Four years older than the BKK landfill, the Quemetco Inc. battery recycling plant is also regulated by the California Department of Toxic Substances Control.

Located northeast of the intersection between Salt Lake Avenue and Seventh Avenue is the 59 year plant, and on Dec. 18 residents gathered in the Hacienda Heights Community Center to voice concerns and hear about the most recent updates to the situation.

The facility processes 600 tons of used lead-acid batteries and it operates a secondary lead smelting facility. This facility is required to comply with Resource Conservation and Recovery Act Regulations and must investigate releases of hazardous waste and take action.

As such, DTSC has worked with Quemetco to conduct sampling. In 1991, they collected 42 surface soil samples off-site and recommended an additional investigation. They also made a referral to the Los Angeles County at the time.

In 2004, there was an on-site investigation with interim remedial measures, limited soil removal and capping of impacted areas.

Further investigation in 2012 revealed elevated concentrations of lead around the facility and Emergency Removal Action was conducted in 2013.

In 2016, Quemetco underwent a perimeter investigation within a quarter mile of the plant to evaluate impacts to soil and sediment from their operations.

These are the boundaries of the quarter mile radius report. Illustration rendered by Joshua Sanchez/SAC.Media.
These are the boundaries of the quarter mile radius report. Illustration rendered by Joshua Sanchez/SAC.Media.

Samples were collected every 100 feet along major and non residential streets including the two creeks; every 50 feet along residential streets; in 25 storm-water catch basins; 27 industrial properties; 132 of 368 residential properties, a roughly 36 percent sampling.

The report led Quemetco to assert no further action was warranted beyond the quarter mile radius, that they did not cause contamination, that further investigation is not necessary, and that sample results should focus on ambient areas.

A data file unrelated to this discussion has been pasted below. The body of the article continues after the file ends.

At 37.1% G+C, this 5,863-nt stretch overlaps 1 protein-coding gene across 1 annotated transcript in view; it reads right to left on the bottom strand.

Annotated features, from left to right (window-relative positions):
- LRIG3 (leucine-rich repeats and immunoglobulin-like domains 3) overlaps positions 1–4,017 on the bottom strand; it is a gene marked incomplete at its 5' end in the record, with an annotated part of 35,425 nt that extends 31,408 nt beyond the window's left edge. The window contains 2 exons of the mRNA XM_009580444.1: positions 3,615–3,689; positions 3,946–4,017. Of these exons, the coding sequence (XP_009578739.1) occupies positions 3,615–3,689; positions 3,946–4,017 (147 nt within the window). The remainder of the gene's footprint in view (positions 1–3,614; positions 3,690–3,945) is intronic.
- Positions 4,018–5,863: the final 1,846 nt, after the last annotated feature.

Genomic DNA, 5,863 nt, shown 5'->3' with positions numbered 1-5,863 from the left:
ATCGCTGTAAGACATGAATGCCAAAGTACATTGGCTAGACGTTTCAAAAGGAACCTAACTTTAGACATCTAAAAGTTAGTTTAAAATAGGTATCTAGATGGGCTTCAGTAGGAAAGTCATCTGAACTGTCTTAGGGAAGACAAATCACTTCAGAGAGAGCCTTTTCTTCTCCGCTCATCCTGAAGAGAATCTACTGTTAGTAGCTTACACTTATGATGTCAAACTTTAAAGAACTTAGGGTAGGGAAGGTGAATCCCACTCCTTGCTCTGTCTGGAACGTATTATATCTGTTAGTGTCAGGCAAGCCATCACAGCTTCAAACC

The DTSC disagreed.

The DTSC said that sampling 36 percent of the area was insufficient and that lead concentrations were sampled higher than background concentrations at certain residential properties.

The DTSC also said that air modeling indicates Quemetco’s emissions may have led deposited up to 1.6 miles from the facility.

As a result of their findings, the DTSC ordered Quemetco to investigate further.

Two Los Angeles County supervisors also made statements regarding Quemetco, First District Supervisor Hilda Solis and Fourth District Supervisor Janice Hahn.

Solis statement reads in part: “I support all efforts to force Quemetco to disclose their operations to the public as soon as possible, and immediately clean up all contamination it has caused. No expansion of their operations should be considered until these serious violations of state law and public trust are remedied.”

Hahn’s statement also reads in part: “Since Quemetco proposed expanding their operations, I have written multiple times to both the DTSC and SCAQMD and would like to reiterate my request that Quemetco’s proposed expansion be denied.”

Further news releases by the DTSC can be found on their website, including the Nov. 1 release where DTSC filed a civil complaint against Quemetco.

Another DTSC news release was presented the day before the meeting. The latest news release on Dec. 17 announces the DTSC ordered Quemetco to expand soil sampling up to 1.6 miles away and to clean up the areas near its facility.

Updates may follow regarding the investigations.